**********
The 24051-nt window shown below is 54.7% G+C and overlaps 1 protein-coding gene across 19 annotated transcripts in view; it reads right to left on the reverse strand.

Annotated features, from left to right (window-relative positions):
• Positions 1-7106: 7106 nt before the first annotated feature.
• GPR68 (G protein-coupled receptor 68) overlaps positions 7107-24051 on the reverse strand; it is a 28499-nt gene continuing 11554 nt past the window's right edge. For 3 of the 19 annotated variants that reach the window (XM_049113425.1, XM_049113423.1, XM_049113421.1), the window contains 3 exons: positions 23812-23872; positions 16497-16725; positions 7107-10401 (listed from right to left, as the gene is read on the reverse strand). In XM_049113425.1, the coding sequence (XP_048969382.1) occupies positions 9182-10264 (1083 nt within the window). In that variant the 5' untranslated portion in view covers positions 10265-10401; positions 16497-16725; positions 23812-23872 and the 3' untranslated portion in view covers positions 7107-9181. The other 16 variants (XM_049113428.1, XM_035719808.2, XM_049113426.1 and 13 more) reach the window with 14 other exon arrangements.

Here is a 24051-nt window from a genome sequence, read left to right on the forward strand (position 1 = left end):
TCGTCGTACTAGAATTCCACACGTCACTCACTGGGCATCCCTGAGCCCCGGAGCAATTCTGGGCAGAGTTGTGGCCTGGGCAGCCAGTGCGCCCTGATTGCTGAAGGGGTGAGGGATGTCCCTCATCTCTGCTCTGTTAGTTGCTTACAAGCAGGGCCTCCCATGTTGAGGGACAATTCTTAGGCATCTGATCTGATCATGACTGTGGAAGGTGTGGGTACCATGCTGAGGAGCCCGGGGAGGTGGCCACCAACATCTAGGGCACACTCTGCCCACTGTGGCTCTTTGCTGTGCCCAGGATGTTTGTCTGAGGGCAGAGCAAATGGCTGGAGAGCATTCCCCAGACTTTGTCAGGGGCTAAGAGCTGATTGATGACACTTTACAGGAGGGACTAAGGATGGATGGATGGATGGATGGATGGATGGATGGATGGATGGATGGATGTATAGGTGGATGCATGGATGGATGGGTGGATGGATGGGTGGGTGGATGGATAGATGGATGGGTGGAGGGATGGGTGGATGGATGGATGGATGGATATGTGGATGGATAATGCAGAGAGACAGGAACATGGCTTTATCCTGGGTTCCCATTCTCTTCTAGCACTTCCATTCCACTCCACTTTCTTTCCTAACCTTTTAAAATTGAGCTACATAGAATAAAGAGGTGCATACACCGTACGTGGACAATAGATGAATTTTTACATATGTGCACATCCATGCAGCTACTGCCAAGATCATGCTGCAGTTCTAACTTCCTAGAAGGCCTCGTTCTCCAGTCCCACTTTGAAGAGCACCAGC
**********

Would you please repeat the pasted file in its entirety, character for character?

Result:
The 24051-nt window shown below is 54.7% G+C and overlaps 1 protein-coding gene across 19 annotated transcripts in view; it reads right to left on the reverse strand.

Annotated features, from left to right (window-relative positions):
• Positions 1-7106: 7106 nt before the first annotated feature.
• GPR68 (G protein-coupled receptor 68) overlaps positions 7107-24051 on the reverse strand; it is a 28499-nt gene continuing 11554 nt past the window's right edge. For 3 of the 19 annotated variants that reach the window (XM_049113425.1, XM_049113423.1, XM_049113421.1), the window contains 3 exons: positions 23812-23872; positions 16497-16725; positions 7107-10401 (listed from right to left, as the gene is read on the reverse strand). In XM_049113425.1, the coding sequence (XP_048969382.1) occupies positions 9182-10264 (1083 nt within the window). In that variant the 5' untranslated portion in view covers positions 10265-10401; positions 16497-16725; positions 23812-23872 and the 3' untranslated portion in view covers positions 7107-9181. The other 16 variants (XM_049113428.1, XM_035719808.2, XM_049113426.1 and 13 more) reach the window with 14 other exon arrangements.

Here is a 24051-nt window from a genome sequence, read left to right on the forward strand (position 1 = left end):
TCGTCGTACTAGAATTCCACACGTCACTCACTGGGCATCCCTGAGCCCCGGAGCAATTCTGGGCAGAGTTGTGGCCTGGGCAGCCAGTGCGCCCTGATTGCTGAAGGGGTGAGGGATGTCCCTCATCTCTGCTCTGTTAGTTGCTTACAAGCAGGGCCTCCCATGTTGAGGGACAATTCTTAGGCATCTGATCTGATCATGACTGTGGAAGGTGTGGGTACCATGCTGAGGAGCCCGGGGAGGTGGCCACCAACATCTAGGGCACACTCTGCCCACTGTGGCTCTTTGCTGTGCCCAGGATGTTTGTCTGAGGGCAGAGCAAATGGCTGGAGAGCATTCCCCAGACTTTGTCAGGGGCTAAGAGCTGATTGATGACACTTTACAGGAGGGACTAAGGATGGATGGATGGATGGATGGATGGATGGATGGATGGATGGATGGATGTATAGGTGGATGCATGGATGGATGGGTGGATGGATGGGTGGGTGGATGGATAGATGGATGGGTGGAGGGATGGGTGGATGGATGGATGGATGGATATGTGGATGGATAATGCAGAGAGACAGGAACATGGCTTTATCCTGGGTTCCCATTCTCTTCTAGCACTTCCATTCCACTCCACTTTCTTTCCTAACCTTTTAAAATTGAGCTACATAGAATAAAGAGGTGCATACACCGTACGTGGACAATAGATGAATTTTTACATATGTGCACATCCATGCAGCTACTGCCAAGATCATGCTGCAGTTCTAACTTCCTAGAAGGCCTCGTTCTCCAGTCCCACTTTGAAGAGCACCAGC